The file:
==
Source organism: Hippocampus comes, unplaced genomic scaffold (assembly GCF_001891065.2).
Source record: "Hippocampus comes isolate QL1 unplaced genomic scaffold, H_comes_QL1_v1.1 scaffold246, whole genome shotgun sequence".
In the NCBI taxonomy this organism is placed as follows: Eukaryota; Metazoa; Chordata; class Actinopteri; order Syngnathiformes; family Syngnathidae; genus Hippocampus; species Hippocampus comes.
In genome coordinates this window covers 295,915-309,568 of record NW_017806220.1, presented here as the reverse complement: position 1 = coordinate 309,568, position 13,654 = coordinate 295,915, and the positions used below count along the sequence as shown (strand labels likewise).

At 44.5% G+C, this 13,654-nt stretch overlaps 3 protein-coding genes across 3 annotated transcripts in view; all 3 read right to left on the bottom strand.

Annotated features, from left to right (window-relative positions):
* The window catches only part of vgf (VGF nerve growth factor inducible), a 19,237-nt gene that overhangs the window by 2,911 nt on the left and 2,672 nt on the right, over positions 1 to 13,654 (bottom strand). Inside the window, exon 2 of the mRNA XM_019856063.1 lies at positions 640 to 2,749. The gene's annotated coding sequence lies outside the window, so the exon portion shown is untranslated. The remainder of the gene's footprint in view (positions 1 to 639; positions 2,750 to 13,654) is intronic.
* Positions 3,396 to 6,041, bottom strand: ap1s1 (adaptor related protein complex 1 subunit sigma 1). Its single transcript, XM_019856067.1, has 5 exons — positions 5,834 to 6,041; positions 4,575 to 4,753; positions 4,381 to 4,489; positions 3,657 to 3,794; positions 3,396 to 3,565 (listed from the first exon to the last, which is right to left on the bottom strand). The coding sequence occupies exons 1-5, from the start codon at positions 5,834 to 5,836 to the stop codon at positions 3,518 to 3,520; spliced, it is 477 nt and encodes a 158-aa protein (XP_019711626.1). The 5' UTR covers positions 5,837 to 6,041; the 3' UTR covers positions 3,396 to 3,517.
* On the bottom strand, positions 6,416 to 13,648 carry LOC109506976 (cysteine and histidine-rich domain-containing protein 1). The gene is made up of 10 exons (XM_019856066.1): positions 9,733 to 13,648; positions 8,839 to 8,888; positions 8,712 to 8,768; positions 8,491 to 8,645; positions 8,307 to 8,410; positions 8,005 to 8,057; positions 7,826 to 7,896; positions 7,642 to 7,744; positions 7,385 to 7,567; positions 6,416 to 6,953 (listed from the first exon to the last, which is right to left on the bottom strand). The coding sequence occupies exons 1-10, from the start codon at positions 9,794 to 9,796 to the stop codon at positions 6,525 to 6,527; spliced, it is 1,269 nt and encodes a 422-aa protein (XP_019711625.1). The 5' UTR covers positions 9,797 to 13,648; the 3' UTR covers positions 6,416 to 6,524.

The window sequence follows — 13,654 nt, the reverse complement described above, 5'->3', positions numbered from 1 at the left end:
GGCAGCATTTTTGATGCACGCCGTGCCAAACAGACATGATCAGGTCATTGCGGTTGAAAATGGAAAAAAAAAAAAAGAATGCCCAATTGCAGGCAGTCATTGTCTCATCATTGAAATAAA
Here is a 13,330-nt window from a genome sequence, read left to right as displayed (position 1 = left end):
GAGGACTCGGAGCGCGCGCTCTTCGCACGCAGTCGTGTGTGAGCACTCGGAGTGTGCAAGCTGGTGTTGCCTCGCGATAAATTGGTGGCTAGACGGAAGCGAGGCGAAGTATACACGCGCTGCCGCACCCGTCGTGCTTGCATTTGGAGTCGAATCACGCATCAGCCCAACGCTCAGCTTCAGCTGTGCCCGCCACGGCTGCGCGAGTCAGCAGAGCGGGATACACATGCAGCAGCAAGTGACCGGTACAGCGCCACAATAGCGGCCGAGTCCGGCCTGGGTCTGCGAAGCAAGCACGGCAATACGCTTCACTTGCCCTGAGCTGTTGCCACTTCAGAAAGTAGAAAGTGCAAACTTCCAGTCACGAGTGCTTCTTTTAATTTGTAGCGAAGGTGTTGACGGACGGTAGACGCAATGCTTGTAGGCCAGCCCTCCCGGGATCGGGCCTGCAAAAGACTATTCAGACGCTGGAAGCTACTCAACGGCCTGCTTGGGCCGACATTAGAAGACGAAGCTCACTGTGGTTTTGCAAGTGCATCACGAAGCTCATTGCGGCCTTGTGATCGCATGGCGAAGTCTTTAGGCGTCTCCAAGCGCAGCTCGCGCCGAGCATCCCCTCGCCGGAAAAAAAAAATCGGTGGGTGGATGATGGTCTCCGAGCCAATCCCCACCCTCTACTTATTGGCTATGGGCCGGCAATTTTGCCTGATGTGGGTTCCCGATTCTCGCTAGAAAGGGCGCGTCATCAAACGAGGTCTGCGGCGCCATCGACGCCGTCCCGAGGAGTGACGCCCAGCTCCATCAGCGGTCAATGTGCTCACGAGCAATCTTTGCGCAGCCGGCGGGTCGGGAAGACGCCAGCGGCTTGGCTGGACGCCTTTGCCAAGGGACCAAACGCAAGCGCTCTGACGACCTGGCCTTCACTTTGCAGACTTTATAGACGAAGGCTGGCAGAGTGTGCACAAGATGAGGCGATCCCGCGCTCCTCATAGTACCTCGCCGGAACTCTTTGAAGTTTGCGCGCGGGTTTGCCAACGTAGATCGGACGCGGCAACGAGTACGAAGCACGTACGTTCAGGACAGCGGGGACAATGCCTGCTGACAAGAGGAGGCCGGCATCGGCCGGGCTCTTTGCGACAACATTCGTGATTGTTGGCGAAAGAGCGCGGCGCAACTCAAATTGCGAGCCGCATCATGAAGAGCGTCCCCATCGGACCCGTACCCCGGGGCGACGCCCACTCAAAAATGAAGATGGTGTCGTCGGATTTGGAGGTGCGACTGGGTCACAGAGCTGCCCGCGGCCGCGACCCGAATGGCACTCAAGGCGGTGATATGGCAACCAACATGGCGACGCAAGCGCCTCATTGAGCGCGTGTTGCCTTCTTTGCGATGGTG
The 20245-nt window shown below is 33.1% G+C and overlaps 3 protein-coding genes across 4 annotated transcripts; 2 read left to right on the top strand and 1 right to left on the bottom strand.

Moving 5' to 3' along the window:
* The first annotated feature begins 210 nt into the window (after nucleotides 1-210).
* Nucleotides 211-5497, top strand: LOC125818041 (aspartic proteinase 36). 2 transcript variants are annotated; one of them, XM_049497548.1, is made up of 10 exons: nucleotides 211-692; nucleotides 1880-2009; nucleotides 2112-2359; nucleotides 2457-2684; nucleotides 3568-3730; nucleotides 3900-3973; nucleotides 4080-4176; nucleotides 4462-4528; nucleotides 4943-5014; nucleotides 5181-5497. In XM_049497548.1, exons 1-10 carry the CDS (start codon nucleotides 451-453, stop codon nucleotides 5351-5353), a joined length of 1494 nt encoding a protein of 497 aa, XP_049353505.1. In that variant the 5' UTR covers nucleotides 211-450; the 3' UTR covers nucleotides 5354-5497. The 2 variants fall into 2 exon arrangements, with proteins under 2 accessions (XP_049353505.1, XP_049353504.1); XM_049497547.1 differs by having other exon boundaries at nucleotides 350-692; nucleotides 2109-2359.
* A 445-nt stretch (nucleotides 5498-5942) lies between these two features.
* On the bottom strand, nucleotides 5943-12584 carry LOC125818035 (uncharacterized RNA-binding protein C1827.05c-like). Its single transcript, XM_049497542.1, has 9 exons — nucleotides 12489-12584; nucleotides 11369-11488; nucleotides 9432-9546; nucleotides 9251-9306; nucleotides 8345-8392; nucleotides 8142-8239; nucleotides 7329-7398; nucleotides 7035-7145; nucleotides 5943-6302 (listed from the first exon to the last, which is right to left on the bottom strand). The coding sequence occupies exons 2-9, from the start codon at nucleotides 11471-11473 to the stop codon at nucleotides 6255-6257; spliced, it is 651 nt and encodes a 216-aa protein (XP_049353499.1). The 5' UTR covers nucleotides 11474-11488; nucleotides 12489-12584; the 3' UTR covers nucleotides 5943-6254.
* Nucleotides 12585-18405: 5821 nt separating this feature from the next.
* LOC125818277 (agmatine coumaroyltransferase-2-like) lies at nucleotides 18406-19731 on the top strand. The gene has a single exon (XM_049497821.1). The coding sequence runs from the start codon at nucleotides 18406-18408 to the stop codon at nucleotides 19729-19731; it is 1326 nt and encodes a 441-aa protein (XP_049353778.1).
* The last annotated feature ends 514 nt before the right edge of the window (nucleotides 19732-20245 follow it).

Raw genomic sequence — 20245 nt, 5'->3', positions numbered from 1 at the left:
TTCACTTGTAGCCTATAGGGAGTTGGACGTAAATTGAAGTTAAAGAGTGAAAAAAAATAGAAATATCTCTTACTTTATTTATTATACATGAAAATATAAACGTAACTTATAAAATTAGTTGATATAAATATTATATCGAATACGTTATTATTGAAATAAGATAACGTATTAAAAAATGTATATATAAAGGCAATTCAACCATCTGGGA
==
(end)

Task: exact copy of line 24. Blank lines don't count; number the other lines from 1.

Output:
TTCACTTGTAGCCTATAGGGAGTTGGACGTAAATTGAAGTTAAAGAGTGAAAAAAAATAGAAATATCTCTTACTTTATTTATTATACATGAAAATATAAACGTAACTTATAAAATTAGTTGATATAAATATTATATCGAATACGTTATTATTGAAATAAGATAACGTATTAAAAAATGTATATATAAAGGCAATTCAACCATCTGGGA